In 2023, a new comet could become visible to the naked eye

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Here’s something to look forward to in the new year: 2023 could give us a once-in-a-lifetime chance to see a new comet grace our skies.

Stargazers can keep their eyes peeled for comet C/2022 E3 (ZTF) in January and early February, though they’ll need a telescope or binoculars to spot it at first. However, as the comet gets closer to Earth, there is a chance that the comet will become visible to the naked eye under dark skies. If it does, it will be the first naked-eye comet since NEOWISE passed us in 2020.

This new comet was discovered last March while in Jupiter’s orbit. The comet’s current trajectory should bring it closest to the sun by January 12. On Feb. 2, it will be at its closest position to Earth — some 26.4 million miles (42.5 million kilometers) from our planet, according to NASA.

The comet should appear in the early morning skies in the Northern Hemisphere in January, heading northwest and passing between the Little and Big Dipper by the end of the month. In the most optimistic scenario, Earthlings could see the comet with the naked eye by the second half of January. News Week reports. People in the Southern Hemisphere will likely have to wait until early February for the comet to show up. However, comets can often be unpredictable, so we’ll have to wait and see if they stay on course.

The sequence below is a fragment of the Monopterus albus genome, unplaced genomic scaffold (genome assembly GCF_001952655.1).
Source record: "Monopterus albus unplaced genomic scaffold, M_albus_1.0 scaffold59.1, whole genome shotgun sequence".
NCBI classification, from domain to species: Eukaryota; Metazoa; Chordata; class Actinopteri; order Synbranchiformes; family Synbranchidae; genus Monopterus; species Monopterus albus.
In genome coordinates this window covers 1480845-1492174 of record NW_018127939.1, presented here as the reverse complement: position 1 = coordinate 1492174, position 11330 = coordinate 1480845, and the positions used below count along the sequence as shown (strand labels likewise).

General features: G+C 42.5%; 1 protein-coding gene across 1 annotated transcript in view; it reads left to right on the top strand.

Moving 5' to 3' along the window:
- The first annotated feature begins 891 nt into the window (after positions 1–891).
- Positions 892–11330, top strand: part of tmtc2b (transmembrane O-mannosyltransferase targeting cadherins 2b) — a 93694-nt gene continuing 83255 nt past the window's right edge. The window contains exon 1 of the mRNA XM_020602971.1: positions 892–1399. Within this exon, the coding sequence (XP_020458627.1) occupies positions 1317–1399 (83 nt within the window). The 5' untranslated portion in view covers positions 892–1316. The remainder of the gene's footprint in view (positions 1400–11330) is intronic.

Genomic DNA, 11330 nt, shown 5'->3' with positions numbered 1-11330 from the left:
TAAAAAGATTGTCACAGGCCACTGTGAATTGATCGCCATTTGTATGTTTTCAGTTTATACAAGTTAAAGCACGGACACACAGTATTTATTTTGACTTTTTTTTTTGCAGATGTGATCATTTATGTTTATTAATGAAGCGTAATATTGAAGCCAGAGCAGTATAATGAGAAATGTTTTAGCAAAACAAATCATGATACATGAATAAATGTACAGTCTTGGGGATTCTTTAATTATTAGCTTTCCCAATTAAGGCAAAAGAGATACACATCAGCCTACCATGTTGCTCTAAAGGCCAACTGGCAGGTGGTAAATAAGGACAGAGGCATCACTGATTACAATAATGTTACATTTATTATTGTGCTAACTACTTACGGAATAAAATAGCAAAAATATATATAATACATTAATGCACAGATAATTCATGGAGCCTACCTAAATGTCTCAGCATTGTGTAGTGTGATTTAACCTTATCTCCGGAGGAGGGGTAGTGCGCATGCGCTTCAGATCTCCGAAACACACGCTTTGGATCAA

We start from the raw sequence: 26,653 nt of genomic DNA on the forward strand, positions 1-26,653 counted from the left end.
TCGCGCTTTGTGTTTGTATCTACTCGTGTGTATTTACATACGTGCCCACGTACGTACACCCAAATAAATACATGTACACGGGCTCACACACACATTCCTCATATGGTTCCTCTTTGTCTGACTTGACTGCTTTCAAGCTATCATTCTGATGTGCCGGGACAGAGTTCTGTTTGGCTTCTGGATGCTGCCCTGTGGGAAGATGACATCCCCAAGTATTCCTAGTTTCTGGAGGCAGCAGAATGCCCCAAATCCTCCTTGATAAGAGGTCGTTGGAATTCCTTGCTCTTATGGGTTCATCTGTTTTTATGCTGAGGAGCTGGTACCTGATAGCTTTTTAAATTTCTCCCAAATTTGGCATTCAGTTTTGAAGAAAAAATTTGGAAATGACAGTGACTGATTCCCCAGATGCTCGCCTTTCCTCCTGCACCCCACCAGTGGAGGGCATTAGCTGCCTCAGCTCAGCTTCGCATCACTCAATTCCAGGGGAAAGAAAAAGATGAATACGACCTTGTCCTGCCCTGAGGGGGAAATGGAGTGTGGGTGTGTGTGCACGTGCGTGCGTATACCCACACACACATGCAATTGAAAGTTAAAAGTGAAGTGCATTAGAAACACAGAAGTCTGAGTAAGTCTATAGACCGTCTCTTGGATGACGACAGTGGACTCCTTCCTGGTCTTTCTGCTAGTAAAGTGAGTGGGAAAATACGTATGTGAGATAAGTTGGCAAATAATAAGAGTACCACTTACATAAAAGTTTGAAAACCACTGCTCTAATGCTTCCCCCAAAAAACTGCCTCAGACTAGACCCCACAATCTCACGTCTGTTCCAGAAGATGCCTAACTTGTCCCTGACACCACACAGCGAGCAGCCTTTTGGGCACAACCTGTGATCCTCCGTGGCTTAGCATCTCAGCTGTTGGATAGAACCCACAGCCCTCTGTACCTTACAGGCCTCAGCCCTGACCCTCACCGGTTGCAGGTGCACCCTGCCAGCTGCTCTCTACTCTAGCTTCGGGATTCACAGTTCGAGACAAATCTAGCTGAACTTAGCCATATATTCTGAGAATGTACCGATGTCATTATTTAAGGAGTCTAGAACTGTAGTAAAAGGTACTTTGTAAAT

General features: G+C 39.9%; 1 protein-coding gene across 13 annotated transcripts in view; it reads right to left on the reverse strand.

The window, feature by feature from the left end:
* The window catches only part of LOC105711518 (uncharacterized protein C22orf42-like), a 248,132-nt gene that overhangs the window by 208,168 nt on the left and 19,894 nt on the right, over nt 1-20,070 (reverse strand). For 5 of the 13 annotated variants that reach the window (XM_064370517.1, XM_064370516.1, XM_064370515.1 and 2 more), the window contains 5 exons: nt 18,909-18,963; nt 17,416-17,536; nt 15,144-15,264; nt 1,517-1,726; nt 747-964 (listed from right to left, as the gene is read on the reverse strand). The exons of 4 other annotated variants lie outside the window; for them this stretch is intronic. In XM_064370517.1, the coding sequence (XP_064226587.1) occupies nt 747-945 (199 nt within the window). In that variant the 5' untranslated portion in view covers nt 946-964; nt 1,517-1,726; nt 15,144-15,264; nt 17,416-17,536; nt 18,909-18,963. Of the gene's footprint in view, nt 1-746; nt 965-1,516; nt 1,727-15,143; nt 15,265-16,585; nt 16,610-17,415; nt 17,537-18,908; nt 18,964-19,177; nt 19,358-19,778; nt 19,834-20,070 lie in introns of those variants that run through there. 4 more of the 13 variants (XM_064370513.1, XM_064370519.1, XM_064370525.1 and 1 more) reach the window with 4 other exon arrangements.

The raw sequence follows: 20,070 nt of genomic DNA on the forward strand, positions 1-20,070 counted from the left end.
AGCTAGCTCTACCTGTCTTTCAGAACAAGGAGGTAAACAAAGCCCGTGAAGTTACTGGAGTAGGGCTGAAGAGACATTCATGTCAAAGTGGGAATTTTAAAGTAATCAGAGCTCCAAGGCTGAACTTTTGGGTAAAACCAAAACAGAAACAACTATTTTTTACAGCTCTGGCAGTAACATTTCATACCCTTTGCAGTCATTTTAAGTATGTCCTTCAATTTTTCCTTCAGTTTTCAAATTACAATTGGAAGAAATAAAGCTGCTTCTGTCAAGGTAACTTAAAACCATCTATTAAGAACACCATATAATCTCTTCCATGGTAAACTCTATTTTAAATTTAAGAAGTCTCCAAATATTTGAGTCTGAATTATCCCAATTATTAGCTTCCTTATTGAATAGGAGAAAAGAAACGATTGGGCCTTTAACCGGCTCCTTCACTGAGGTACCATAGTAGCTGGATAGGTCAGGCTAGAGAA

Comets do not emit their own light. They are sometimes described as celestial “dirty snowballs” because they are masses of ice, gases, rocks and dust. Melting ice gives the comet its tail. The ice also reflects sunlight, making it appear to glow.

Even if Comet C/2022 E3 (ZTF) becomes bright enough to see without the aid of binoculars or a telescope, it is not expected to be as flashy as NEOWISE in 2020. Nevertheless, it will be a special moment for Earth – astronomers don’t expect comet C/2022 E3 to visit us again in the next 50,000 years, according to News week.

“It’s still a great opportunity to make a personal connection with an icy visitor from the far outer solar system,” Preston Dyches of NASA’s Jet Propulsion Laboratory said in a video posted this week.

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